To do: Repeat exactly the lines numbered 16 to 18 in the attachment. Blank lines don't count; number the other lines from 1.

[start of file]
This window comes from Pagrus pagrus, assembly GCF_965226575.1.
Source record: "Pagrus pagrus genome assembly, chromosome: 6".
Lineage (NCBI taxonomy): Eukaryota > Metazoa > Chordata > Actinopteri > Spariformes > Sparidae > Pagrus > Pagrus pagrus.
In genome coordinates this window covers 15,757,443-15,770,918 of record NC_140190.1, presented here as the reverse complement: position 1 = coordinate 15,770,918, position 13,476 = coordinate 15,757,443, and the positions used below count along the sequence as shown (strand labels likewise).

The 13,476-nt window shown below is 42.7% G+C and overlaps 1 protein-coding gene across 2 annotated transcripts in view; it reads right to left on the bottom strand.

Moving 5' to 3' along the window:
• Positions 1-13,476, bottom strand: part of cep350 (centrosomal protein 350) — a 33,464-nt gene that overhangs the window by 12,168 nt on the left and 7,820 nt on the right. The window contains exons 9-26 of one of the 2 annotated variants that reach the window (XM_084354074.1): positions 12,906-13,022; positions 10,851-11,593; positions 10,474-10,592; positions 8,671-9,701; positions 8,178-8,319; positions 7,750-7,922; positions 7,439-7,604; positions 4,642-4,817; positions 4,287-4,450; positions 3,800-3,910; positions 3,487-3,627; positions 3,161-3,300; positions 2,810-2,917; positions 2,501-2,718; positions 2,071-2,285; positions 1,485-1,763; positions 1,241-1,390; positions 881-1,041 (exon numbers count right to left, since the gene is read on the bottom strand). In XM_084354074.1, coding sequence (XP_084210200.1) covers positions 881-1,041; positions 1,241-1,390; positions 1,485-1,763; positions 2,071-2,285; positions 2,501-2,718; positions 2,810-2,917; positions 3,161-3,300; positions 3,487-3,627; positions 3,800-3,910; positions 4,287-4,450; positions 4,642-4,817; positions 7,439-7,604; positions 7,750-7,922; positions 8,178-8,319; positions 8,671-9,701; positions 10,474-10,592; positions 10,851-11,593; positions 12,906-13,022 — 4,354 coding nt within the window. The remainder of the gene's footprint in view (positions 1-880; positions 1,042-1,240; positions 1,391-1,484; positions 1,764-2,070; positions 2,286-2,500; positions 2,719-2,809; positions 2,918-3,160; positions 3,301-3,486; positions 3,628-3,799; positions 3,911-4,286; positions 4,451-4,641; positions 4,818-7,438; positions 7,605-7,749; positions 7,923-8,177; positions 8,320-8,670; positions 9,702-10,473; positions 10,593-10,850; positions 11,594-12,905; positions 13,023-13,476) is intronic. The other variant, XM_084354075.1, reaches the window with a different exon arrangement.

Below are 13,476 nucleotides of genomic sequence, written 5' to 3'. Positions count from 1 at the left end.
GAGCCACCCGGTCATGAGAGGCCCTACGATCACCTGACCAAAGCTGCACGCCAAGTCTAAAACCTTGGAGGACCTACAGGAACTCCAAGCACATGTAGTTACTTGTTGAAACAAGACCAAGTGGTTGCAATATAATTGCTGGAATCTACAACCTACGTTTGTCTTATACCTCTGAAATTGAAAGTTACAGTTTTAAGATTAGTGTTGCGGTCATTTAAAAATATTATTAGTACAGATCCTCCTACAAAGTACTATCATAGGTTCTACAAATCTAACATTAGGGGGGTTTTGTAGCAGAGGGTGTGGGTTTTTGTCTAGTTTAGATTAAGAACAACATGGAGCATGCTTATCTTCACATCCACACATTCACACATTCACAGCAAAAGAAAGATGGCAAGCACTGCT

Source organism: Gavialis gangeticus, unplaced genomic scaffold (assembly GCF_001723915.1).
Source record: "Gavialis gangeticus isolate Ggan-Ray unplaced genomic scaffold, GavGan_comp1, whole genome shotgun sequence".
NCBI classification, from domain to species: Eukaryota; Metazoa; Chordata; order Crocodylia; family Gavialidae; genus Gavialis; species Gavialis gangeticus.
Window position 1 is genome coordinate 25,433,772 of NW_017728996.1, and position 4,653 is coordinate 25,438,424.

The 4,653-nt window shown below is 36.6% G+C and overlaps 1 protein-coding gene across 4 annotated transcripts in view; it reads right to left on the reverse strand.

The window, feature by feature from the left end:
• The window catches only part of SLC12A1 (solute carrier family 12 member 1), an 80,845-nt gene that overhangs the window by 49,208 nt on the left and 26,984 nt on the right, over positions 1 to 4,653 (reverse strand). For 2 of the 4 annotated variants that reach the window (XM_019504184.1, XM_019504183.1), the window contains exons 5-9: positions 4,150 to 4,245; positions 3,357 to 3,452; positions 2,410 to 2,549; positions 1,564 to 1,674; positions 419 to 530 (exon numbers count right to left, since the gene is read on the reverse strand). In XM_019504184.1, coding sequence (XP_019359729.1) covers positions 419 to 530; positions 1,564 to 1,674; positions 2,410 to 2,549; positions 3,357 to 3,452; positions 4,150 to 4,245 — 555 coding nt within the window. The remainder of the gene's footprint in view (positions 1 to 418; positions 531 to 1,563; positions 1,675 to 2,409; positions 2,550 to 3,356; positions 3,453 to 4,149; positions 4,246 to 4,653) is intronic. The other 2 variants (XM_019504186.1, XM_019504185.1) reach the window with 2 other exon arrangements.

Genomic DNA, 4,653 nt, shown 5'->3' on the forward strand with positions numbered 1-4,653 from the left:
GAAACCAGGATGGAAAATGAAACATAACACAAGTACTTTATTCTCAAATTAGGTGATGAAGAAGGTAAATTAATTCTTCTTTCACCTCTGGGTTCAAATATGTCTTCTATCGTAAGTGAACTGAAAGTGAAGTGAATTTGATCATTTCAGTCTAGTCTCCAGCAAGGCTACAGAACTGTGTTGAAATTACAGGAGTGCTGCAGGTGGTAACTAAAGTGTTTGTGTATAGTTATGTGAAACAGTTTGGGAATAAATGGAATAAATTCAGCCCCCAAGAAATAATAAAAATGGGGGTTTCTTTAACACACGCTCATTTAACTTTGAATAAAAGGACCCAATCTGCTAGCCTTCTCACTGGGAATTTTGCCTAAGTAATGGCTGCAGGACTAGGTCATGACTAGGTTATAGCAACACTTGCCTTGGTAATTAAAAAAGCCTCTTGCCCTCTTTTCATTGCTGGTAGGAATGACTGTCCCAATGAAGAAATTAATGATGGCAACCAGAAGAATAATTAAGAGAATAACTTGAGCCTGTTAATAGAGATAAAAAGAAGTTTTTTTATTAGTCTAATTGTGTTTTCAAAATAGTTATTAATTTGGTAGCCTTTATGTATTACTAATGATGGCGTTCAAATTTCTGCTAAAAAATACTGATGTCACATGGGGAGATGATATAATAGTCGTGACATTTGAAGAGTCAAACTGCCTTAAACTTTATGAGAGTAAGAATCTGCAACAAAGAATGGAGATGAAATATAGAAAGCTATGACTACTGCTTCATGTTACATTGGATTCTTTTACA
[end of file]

• The window catches only part of SLC12A1 (solute carrier family 12 member 1), an 80,845-nt gene that overhangs the window by 49,208 nt on the left and 26,984 nt on the right, over positions 1 to 4,653 (reverse strand). For 2 of the 4 annotated variants that reach the window (XM_019504184.1, XM_019504183.1), the window contains exons 5-9: positions 4,150 to 4,245; positions 3,357 to 3,452; positions 2,410 to 2,549; positions 1,564 to 1,674; positions 419 to 530 (exon numbers count right to left, since the gene is read on the reverse strand). In XM_019504184.1, coding sequence (XP_019359729.1) covers positions 419 to 530; positions 1,564 to 1,674; positions 2,410 to 2,549; positions 3,357 to 3,452; positions 4,150 to 4,245 — 555 coding nt within the window. The remainder of the gene's footprint in view (positions 1 to 418; positions 531 to 1,563; positions 1,675 to 2,409; positions 2,550 to 3,356; positions 3,453 to 4,149; positions 4,246 to 4,653) is intronic. The other 2 variants (XM_019504186.1, XM_019504185.1) reach the window with 2 other exon arrangements.

Genomic DNA, 4,653 nt, shown 5'->3' on the forward strand with positions numbered 1-4,653 from the left:
GAAACCAGGATGGAAAATGAAACATAACACAAGTACTTTATTCTCAAATTAGGTGATGAAGAAGGTAAATTAATTCTTCTTTCACCTCTGGGTTCAAATATGTCTTCTATCGTAAGTGAACTGAAAGTGAAGTGAATTTGATCATTTCAGTCTAGTCTCCAGCAAGGCTACAGAACTGTGTTGAAATTACAGGAGTGCTGCAGGTGGTAACTAAAGTGTTTGTGTATAGTTATGTGAAACAGTTTGGGAATAAATGGAATAAATTCAGCCCCCAAGAAATAATAAAAATGGGGGTTTCTTTAACACACGCTCATTTAACTTTGAATAAAAGGACCCAATCTGCTAGCCTTCTCACTGGGAATTTTGCCTAAGTAATGGCTGCAGGACTAGGTCATGACTAGGTTATAGCAACACTTGCCTTGGTAATTAAAAAAGCCTCTTGCCCTCTTTTCATTGCTGGTAGGAATGACTGTCCCAATGAAGAAATTAATGATGGCAACCAGAAGAATAATTAAGAGAATAACTTGAGCCTGTTAATAGAGATAAAAAGAAGTTTTTTTATTAGTCTAATTGTGTTTTCAAAATAGTTATTAATTTGGTAGCCTTTATGTATTACTAATGATGGCGTTCAAATTTCTGCTAAAAAATACTGATGTCACATGGGGAGATGATATAATAGTCGTGACATTTGAAGAGTCAAACTGCCTTAAACTTTATGAGAGTAAGAATCTGCAACAAAGAATGGAGATGAAATATAGAAAGCTATGACTACTGCTTCATGTTACATTGGATTCTTTTACA